Are interest-rates on the rise now?

As we find ourselves heading into the second decade of the credit crunch era we find ourselves observing an interest-rate environment that few expected when it began. At the time the interest-rate cuts ( for example circa 4% in the UK) were considered extraordinary but the Ivory Towers would have been confident. After all they had been busy telling us that the lower bound for interest-rates was 0% and many were nearly there. Sadly for the Ivory Towers the walls then came tumbling down as Denmark, the Euro area , Sweden, Switzerland and Japan all entered the world of negative official interest-rates.

Even that was not enough for some and central banks also entered into sovereign and then other bond purchases to basically reduce the other interest-rates or yields they could find. Such QE ( Quantitative Easing) purchases reduced sovereign bond yields and debt costs which made politicians very happy especially when they like some official interest-rates went negative. When that did not work either we saw what became called credit easing where direct efforts went into reducing specific interest-rates, In the UK this was called the Funding for Lending Scheme which was supposed to reduce the cost of business lending but somehow found that  instead in the manner of the Infinite Improbability Drive in the Hitchhikers Guide to the Galaxy  it reduced mortgage interest-rates initially by around 1% when I checked them and later the Bank of England claimed that some fell by 2%.

What next?

Yesterday brought a reminder that not everywhere is like this so let me hand you over to the Reserve Bank of India.

On the basis of an assessment of the current and evolving macroeconomic situation at its
meeting today, the Monetary Policy Committee (MPC) decided to:
• increase the policy repo rate under the liquidity adjustment facility (LAF) by 25 basis
points to 6.25 per cent.
Consequently, the reverse repo rate under the LAF stands adjusted to 6.0 per cent, and the
marginal standing facility (MSF) rate and the Bank Rate to 6.50 per cent.

There are two clear differences with life in Europe and the first is a rise in interest-rates with the second being that interest-rates are at or above 6% in India. It feels like another universe rather than being on the sub-continent but it does cover some 1.3 billion people. Sometimes we over emphasise the importance of Europe. As to why it raised interest-rates the RBI feels that the economy is going well and that inflation expectations are rising as domestic inflation ( official rents) has risen as well as the oil price.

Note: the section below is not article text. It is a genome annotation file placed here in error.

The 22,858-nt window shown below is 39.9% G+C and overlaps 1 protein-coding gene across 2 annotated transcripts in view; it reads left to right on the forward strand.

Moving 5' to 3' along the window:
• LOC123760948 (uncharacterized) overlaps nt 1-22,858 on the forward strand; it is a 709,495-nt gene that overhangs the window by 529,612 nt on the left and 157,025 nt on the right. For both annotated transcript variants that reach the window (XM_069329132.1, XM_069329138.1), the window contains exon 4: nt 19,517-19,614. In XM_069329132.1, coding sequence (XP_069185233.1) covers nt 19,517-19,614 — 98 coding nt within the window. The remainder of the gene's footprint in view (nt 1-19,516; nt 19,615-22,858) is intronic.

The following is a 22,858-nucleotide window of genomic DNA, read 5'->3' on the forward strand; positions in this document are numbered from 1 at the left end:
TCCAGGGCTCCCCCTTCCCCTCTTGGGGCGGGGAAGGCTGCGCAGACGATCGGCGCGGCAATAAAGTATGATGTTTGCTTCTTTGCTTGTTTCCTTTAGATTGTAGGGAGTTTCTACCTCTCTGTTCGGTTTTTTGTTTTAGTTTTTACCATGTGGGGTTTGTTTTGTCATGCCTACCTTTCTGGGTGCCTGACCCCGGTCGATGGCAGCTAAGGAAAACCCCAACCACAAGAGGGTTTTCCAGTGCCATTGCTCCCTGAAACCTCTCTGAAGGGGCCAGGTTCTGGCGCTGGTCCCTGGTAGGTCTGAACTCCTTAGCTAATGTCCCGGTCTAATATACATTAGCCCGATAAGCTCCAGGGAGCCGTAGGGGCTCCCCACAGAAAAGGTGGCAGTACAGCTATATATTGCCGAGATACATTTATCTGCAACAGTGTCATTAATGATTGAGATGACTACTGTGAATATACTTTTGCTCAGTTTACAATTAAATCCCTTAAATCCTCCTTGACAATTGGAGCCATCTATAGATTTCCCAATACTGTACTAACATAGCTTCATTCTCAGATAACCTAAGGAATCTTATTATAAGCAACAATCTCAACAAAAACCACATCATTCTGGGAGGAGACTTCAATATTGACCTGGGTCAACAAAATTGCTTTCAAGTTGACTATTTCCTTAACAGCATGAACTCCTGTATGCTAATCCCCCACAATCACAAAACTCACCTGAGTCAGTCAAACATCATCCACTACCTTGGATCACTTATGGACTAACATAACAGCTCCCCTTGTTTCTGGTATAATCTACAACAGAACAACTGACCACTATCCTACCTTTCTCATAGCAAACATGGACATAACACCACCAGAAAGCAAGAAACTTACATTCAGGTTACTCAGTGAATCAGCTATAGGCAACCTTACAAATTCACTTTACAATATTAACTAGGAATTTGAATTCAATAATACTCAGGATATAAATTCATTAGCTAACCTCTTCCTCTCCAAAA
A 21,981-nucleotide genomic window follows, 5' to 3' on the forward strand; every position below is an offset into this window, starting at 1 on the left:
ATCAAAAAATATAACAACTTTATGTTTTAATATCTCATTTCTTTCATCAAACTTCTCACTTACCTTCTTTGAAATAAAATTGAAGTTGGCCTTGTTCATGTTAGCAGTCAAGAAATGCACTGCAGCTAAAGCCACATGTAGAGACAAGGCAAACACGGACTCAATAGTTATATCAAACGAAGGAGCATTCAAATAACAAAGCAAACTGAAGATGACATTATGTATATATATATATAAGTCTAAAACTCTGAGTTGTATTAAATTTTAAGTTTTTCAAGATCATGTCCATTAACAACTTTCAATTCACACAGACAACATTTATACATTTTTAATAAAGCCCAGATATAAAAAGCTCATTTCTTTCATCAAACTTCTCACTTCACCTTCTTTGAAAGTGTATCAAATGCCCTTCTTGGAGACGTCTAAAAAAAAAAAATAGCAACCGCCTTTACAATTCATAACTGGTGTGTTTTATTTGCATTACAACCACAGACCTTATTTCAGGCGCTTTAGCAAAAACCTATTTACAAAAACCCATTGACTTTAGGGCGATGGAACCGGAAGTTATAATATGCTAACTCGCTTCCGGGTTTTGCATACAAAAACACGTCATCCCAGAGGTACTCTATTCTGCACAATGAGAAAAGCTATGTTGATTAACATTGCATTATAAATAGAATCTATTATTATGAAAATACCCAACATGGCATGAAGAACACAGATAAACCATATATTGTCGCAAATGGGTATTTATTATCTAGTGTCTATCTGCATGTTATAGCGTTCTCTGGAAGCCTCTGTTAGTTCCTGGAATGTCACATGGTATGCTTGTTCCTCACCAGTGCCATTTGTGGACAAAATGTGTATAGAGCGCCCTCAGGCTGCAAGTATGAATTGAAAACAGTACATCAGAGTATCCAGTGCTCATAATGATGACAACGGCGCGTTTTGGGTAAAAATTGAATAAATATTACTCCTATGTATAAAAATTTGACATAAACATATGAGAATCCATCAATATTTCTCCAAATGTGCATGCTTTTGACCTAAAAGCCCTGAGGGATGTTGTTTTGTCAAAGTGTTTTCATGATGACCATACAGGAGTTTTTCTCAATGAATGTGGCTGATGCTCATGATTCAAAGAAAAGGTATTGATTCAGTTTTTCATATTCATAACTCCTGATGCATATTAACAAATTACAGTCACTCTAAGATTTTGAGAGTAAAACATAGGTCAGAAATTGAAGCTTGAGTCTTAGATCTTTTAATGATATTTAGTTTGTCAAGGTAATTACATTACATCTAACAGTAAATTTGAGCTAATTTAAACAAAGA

The US

This has moved away from zero interest-rates and now we face this.

to maintain the federal funds rate in a target range of
1½ to 1¾ percent

It seems set to raise interest-rates again next week by another 0.25% which has provoked Reuters to tell us this.

With inflation still tame, policymakers are aiming for a “neutral” rate that neither slows nor speeds economic growth. But estimates of neutral are imprecise, and as interest rates top inflation and enter positive “real” territory, analysts feel the Fed is at higher risk of going too far and actually crimping the recovery.

Personally I think that they do not understand real interest-rates which are forwards looking. So rather than last months print you should look forwards and if you do then there are factors which look likely to drive it higher. The most obvious is the price of crude oil which if we look at the West Texas Intermediate benchmark is at US $65 per barrel around 35% higher than a year ago. But last month housing or what the US callers shelter inflation was strong too so there seems to be upwards pressure that might make you use more like 2.5% as your inflation forecast for real interest-rates. So on that basis there is scope for several more 0.25% rises before real interest-rates become positive.